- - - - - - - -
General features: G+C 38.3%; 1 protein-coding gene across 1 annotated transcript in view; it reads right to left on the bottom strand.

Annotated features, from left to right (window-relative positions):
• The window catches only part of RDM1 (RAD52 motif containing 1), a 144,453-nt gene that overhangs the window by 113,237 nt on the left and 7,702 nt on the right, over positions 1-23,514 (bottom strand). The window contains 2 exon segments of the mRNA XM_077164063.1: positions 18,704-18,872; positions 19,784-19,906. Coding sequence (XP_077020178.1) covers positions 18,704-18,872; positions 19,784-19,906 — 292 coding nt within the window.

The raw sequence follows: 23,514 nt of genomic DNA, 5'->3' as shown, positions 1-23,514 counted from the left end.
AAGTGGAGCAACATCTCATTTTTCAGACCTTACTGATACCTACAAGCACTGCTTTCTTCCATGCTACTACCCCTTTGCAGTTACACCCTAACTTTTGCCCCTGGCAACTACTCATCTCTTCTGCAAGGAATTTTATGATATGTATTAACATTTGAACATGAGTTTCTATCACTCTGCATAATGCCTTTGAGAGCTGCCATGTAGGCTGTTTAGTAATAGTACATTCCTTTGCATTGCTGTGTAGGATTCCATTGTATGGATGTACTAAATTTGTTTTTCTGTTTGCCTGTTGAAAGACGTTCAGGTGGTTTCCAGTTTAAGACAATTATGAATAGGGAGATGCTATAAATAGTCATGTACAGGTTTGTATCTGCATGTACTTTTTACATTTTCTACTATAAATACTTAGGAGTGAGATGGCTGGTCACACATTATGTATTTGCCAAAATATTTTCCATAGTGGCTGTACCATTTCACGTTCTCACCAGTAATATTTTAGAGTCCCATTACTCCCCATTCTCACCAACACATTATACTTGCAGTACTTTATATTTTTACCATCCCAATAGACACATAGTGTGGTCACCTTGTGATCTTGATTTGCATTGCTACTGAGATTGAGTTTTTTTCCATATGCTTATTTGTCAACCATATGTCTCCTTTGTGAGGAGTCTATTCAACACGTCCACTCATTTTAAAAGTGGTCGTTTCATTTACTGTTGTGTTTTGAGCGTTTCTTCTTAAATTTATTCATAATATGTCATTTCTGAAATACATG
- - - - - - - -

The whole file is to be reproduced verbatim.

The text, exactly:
General features: G+C 38.3%; 1 protein-coding gene across 1 annotated transcript in view; it reads right to left on the bottom strand.

Annotated features, from left to right (window-relative positions):
• The window catches only part of RDM1 (RAD52 motif containing 1), a 144,453-nt gene that overhangs the window by 113,237 nt on the left and 7,702 nt on the right, over positions 1-23,514 (bottom strand). The window contains 2 exon segments of the mRNA XM_077164063.1: positions 18,704-18,872; positions 19,784-19,906. Coding sequence (XP_077020178.1) covers positions 18,704-18,872; positions 19,784-19,906 — 292 coding nt within the window.

The raw sequence follows: 23,514 nt of genomic DNA, 5'->3' as shown, positions 1-23,514 counted from the left end.
AAGTGGAGCAACATCTCATTTTTCAGACCTTACTGATACCTACAAGCACTGCTTTCTTCCATGCTACTACCCCTTTGCAGTTACACCCTAACTTTTGCCCCTGGCAACTACTCATCTCTTCTGCAAGGAATTTTATGATATGTATTAACATTTGAACATGAGTTTCTATCACTCTGCATAATGCCTTTGAGAGCTGCCATGTAGGCTGTTTAGTAATAGTACATTCCTTTGCATTGCTGTGTAGGATTCCATTGTATGGATGTACTAAATTTGTTTTTCTGTTTGCCTGTTGAAAGACGTTCAGGTGGTTTCCAGTTTAAGACAATTATGAATAGGGAGATGCTATAAATAGTCATGTACAGGTTTGTATCTGCATGTACTTTTTACATTTTCTACTATAAATACTTAGGAGTGAGATGGCTGGTCACACATTATGTATTTGCCAAAATATTTTCCATAGTGGCTGTACCATTTCACGTTCTCACCAGTAATATTTTAGAGTCCCATTACTCCCCATTCTCACCAACACATTATACTTGCAGTACTTTATATTTTTACCATCCCAATAGACACATAGTGTGGTCACCTTGTGATCTTGATTTGCATTGCTACTGAGATTGAGTTTTTTTCCATATGCTTATTTGTCAACCATATGTCTCCTTTGTGAGGAGTCTATTCAACACGTCCACTCATTTTAAAAGTGGTCGTTTCATTTACTGTTGTGTTTTGAGCGTTTCTTCTTAAATTTATTCATAATATGTCATTTCTGAAATACATG